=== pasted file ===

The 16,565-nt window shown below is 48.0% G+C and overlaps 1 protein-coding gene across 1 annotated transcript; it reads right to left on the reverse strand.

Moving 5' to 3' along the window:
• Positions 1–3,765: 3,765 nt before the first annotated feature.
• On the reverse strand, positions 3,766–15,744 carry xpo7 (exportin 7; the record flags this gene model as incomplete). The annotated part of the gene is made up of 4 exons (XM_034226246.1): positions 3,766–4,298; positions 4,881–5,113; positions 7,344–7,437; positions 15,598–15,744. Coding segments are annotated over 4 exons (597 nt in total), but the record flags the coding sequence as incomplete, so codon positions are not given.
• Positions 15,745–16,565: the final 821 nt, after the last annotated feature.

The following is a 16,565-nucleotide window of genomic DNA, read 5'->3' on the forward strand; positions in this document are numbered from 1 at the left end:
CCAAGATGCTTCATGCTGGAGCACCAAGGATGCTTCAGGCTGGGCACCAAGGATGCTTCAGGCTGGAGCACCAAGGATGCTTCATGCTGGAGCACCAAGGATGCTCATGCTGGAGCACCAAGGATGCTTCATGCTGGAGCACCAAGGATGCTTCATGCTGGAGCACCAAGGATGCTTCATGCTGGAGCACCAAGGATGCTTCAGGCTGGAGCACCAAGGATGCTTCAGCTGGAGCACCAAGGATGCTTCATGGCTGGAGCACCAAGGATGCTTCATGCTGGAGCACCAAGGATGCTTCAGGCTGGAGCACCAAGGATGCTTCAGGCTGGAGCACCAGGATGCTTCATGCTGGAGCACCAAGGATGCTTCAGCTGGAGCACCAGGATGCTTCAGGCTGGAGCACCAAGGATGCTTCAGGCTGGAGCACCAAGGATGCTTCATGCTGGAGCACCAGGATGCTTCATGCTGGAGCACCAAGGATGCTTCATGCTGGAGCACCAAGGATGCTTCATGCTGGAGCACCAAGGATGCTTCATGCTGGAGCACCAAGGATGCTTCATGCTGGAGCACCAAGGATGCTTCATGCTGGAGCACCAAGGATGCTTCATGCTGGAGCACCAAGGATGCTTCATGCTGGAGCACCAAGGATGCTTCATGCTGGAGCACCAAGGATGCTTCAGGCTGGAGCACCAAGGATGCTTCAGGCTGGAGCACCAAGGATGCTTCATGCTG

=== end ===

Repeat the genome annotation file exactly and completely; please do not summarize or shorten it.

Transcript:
The 16,565-nt window shown below is 48.0% G+C and overlaps 1 protein-coding gene across 1 annotated transcript; it reads right to left on the reverse strand.

Moving 5' to 3' along the window:
• Positions 1–3,765: 3,765 nt before the first annotated feature.
• On the reverse strand, positions 3,766–15,744 carry xpo7 (exportin 7; the record flags this gene model as incomplete). The annotated part of the gene is made up of 4 exons (XM_034226246.1): positions 3,766–4,298; positions 4,881–5,113; positions 7,344–7,437; positions 15,598–15,744. Coding segments are annotated over 4 exons (597 nt in total), but the record flags the coding sequence as incomplete, so codon positions are not given.
• Positions 15,745–16,565: the final 821 nt, after the last annotated feature.

The following is a 16,565-nucleotide window of genomic DNA, read 5'->3' on the forward strand; positions in this document are numbered from 1 at the left end:
CCAAGATGCTTCATGCTGGAGCACCAAGGATGCTTCAGGCTGGGCACCAAGGATGCTTCAGGCTGGAGCACCAAGGATGCTTCATGCTGGAGCACCAAGGATGCTCATGCTGGAGCACCAAGGATGCTTCATGCTGGAGCACCAAGGATGCTTCATGCTGGAGCACCAAGGATGCTTCATGCTGGAGCACCAAGGATGCTTCAGGCTGGAGCACCAAGGATGCTTCAGCTGGAGCACCAAGGATGCTTCATGGCTGGAGCACCAAGGATGCTTCATGCTGGAGCACCAAGGATGCTTCAGGCTGGAGCACCAAGGATGCTTCAGGCTGGAGCACCAGGATGCTTCATGCTGGAGCACCAAGGATGCTTCAGCTGGAGCACCAGGATGCTTCAGGCTGGAGCACCAAGGATGCTTCAGGCTGGAGCACCAAGGATGCTTCATGCTGGAGCACCAGGATGCTTCATGCTGGAGCACCAAGGATGCTTCATGCTGGAGCACCAAGGATGCTTCATGCTGGAGCACCAAGGATGCTTCATGCTGGAGCACCAAGGATGCTTCATGCTGGAGCACCAAGGATGCTTCATGCTGGAGCACCAAGGATGCTTCATGCTGGAGCACCAAGGATGCTTCATGCTGGAGCACCAAGGATGCTTCATGCTGGAGCACCAAGGATGCTTCAGGCTGGAGCACCAAGGATGCTTCAGGCTGGAGCACCAAGGATGCTTCATGCTG